Edward Burne-Jones at Tate Britain
Courtiers rest on a flag-stoned floor, briars growing amongst them. Their king’s head droops onto his chest as he sits on his throne. A princess sleeps on an elegant bed, her attendants slumbering around her. A young prince stands in observation.
As viewers, we become the young prince, stepping into a moment frozen in time. In his Briar Rose series (1886-1890), Edward Burne-Jones made the extraordinary decision to fill four large canvases with unconscious subjects, drawing on the “Sleeping Beauty” fairy-tale as inspiration. They are exceptionally beautiful: the mood they evoke is calm and, overwhelmingly, still.
This stasis is a strange thing; something about the serenity is a little unsettling, as if something essential is missing. The characters are closed off, removed from our empathy by their closed eyes and aesthetic poses. Perhaps this is in part because the works are exhibited in a museum, rather than within the architectural and decorative context for which they were intended.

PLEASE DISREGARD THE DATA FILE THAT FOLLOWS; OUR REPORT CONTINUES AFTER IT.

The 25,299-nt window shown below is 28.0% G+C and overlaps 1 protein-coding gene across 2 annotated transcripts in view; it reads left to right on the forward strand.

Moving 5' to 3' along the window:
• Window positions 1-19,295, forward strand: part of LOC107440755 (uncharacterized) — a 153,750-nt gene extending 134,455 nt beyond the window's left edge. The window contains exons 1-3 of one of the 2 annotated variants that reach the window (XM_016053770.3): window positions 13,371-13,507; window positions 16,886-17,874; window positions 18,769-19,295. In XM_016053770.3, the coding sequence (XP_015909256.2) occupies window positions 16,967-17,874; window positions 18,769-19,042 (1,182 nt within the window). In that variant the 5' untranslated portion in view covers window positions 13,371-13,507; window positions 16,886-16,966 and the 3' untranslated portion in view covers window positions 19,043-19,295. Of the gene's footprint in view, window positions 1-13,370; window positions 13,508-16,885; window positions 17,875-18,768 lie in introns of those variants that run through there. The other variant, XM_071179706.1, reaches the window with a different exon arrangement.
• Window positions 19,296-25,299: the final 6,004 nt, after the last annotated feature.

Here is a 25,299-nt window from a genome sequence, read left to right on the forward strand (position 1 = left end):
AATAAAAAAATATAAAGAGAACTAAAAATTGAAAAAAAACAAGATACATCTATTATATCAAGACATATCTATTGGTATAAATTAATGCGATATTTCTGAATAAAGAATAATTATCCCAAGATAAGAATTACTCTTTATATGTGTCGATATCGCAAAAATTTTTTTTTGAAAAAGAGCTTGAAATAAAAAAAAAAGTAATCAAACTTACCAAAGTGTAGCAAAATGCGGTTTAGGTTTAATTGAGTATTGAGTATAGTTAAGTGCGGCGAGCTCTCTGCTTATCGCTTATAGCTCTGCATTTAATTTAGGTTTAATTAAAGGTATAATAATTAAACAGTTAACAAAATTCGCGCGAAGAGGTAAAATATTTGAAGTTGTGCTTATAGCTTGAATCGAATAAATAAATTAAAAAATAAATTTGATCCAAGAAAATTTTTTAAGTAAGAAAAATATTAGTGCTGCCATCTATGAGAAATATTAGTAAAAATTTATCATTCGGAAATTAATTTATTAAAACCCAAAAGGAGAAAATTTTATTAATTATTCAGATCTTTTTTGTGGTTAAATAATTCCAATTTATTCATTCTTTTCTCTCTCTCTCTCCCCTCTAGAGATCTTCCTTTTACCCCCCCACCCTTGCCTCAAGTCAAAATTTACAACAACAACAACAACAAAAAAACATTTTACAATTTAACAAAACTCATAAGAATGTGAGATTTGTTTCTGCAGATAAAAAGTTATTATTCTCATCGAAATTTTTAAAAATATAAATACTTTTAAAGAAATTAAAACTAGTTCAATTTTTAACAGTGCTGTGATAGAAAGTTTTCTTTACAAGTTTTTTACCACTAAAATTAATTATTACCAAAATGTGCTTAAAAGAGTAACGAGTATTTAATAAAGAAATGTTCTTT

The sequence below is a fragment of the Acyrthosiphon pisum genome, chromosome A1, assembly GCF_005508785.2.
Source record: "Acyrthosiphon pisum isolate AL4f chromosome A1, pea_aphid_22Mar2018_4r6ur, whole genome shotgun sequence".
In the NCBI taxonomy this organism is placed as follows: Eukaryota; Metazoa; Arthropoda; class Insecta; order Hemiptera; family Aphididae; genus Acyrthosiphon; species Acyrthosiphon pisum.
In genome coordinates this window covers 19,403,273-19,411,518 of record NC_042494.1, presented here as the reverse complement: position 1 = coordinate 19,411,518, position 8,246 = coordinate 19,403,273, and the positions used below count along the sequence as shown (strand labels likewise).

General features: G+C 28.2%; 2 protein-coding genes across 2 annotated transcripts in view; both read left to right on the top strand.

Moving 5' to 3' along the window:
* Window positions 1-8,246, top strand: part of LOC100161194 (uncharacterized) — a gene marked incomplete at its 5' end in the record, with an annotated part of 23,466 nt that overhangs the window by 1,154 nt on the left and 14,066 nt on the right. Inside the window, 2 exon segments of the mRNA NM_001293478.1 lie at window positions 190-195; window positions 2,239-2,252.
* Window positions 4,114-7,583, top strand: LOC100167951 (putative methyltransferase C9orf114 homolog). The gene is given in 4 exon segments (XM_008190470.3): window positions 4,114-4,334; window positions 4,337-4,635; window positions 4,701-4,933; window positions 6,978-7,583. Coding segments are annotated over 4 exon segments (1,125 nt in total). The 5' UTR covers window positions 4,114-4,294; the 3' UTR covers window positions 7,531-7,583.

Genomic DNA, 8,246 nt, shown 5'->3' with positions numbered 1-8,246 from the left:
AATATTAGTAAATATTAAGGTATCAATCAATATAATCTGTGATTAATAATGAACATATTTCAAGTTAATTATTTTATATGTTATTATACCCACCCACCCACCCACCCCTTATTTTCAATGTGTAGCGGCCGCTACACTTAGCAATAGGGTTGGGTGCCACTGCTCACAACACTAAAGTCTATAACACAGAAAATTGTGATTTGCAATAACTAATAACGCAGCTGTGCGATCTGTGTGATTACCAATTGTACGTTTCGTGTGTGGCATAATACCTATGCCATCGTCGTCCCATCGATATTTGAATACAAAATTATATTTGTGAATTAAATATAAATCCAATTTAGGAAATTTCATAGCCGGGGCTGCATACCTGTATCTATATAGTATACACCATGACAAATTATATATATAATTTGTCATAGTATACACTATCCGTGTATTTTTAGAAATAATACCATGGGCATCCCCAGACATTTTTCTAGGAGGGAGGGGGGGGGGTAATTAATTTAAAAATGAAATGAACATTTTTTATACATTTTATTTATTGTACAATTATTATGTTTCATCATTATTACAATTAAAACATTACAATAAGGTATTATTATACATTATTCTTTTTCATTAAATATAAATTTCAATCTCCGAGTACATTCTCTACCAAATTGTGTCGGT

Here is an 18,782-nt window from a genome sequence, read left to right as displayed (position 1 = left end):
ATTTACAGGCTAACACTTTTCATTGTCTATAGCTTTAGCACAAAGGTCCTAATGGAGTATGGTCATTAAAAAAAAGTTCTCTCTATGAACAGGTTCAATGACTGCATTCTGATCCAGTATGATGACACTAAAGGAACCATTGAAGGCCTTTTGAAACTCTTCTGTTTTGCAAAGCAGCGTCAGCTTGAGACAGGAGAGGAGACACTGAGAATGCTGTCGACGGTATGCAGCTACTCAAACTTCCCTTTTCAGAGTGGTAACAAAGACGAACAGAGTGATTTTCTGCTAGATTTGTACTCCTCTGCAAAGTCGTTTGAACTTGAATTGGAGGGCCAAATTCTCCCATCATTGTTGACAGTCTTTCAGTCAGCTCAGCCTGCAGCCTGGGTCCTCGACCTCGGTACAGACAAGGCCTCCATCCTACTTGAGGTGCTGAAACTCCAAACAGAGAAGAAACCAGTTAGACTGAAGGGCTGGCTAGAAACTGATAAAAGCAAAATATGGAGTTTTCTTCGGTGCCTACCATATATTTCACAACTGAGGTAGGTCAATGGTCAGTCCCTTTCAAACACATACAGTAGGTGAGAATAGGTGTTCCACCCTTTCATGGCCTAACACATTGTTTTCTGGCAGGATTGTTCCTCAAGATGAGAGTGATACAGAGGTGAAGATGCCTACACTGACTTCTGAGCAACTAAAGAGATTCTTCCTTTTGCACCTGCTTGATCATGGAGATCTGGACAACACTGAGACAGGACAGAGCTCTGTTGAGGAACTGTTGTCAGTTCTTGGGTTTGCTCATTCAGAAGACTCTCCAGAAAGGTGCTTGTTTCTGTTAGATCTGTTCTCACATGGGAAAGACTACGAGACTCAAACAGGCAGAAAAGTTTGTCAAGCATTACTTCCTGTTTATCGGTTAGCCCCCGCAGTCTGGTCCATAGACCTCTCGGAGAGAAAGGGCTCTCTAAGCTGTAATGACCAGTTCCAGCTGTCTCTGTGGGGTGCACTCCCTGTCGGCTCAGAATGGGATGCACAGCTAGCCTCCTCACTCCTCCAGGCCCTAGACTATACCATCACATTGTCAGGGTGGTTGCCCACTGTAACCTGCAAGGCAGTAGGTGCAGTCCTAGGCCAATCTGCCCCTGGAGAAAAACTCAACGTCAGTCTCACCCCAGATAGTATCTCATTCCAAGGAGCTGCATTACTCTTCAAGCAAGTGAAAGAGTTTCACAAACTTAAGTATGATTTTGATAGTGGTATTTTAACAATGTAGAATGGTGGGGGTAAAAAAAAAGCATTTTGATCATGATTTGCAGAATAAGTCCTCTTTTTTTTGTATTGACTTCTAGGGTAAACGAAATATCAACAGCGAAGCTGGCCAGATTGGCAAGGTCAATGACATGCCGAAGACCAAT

However, the sleeping, flower-filled world of the Briar Rose also acts as a microcosm of Burne-Jones’s paintings more generally. Throughout the collection, there is a degree of separation between subject and viewer. His characters float serenely above the mundanities of everyday life, evoking a world of dreams and mythology.
In some ways, this deliberate, invisible veil drawn by the artist is a radical act, but it also occludes some troubling social and gendered politics in his work. Unfortunately, the new exhibition at Tate Britain dedicated to the late Pre-Raphaelite delves into neither of these aspects. Room after room is filled with stately grace, but not enough analysis is given to explain his boldness or, contrarily, to point out the difficulties inherent in the reception of his paintings.
Extraordinary beauty abounds, but the display lacks the substance required to help Burne-Jones’s work hold its own today.
Edward Burne-Jones is at Tate Britain from 24th October until 24th February 2019. For further information visit the exhibition’s website here.